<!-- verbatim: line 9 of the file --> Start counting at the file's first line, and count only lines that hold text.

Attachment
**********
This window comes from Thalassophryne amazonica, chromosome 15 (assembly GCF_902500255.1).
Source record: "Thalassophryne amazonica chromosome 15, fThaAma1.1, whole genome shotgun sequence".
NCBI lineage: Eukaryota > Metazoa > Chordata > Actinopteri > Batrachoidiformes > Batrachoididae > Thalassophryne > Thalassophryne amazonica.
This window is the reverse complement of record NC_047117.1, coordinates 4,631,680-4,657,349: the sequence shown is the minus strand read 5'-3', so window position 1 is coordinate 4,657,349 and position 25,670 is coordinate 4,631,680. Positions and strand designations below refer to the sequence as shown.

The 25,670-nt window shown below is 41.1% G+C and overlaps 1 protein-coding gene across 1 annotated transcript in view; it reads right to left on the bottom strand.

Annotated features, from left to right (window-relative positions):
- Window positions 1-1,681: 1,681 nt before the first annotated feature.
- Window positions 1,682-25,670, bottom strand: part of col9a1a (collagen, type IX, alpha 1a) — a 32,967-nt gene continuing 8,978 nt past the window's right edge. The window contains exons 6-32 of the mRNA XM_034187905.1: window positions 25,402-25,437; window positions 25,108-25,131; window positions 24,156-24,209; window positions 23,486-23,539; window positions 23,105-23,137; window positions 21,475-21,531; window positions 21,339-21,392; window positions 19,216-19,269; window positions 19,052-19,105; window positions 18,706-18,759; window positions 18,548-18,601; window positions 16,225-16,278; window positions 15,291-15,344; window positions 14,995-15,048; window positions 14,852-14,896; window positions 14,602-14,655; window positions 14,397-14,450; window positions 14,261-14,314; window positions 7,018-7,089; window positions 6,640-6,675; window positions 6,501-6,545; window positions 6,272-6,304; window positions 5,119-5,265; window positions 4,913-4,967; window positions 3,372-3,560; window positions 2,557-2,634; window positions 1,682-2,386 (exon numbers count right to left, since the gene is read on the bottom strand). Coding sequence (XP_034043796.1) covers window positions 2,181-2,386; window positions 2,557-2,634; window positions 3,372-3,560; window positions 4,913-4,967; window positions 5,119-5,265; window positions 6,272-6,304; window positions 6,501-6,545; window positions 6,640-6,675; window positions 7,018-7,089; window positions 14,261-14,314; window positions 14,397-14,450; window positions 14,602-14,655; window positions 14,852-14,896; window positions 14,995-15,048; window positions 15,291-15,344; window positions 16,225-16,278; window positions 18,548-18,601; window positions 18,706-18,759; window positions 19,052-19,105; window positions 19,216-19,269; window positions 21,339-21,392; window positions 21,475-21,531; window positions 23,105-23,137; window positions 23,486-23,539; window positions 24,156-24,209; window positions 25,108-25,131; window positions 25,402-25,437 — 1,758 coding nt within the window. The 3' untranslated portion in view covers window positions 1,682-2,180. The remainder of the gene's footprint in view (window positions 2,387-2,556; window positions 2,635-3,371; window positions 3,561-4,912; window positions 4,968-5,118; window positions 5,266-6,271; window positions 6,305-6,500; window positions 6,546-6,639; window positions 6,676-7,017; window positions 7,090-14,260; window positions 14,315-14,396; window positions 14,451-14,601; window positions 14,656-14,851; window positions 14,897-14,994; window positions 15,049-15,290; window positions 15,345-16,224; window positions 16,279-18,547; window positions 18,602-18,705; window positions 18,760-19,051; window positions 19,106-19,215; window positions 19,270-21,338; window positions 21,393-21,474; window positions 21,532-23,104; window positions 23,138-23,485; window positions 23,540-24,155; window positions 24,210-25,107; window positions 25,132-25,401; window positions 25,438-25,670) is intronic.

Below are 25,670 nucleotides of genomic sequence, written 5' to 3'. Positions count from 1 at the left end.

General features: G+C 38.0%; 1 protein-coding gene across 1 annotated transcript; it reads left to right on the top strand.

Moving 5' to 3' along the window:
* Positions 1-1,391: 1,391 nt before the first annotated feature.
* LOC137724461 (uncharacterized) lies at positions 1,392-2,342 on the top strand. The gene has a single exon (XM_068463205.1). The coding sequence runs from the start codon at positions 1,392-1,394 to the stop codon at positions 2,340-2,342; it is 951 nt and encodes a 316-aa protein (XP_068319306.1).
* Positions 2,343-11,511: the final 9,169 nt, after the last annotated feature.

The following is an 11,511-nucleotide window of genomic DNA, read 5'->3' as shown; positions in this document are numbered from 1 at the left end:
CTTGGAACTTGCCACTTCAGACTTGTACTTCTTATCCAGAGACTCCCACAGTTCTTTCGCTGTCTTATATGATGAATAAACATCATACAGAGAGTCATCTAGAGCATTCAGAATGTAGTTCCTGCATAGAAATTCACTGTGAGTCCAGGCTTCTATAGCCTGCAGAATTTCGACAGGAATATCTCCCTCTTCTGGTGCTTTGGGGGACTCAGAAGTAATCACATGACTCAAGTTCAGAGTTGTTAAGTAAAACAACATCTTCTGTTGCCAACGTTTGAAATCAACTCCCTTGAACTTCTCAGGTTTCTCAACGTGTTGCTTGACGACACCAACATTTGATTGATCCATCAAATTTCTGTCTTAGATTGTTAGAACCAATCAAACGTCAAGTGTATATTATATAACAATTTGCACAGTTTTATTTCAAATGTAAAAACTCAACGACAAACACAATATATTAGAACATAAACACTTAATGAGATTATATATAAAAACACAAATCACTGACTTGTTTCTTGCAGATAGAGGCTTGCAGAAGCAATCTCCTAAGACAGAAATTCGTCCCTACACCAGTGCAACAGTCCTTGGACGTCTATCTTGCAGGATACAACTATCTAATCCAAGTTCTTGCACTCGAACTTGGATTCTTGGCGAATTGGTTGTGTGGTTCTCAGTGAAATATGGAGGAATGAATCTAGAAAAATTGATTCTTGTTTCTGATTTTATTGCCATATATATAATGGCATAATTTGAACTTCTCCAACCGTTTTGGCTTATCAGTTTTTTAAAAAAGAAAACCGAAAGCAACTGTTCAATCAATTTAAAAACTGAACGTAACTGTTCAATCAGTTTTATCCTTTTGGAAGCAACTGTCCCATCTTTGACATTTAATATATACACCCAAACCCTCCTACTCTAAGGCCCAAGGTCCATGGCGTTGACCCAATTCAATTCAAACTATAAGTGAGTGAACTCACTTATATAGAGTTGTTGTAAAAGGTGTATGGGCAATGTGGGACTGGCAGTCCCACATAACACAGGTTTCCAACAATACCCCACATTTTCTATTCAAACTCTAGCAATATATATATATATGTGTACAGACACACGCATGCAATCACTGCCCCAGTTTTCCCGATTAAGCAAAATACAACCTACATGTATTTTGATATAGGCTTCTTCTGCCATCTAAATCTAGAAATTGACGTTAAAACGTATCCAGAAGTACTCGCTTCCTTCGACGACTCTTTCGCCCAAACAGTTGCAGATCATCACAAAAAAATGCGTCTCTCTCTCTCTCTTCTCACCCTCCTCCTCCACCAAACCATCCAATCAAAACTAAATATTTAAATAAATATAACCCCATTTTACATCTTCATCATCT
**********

Below are 25,670 nucleotides of genomic sequence, written 5' to 3'. Positions count from 1 at the left end.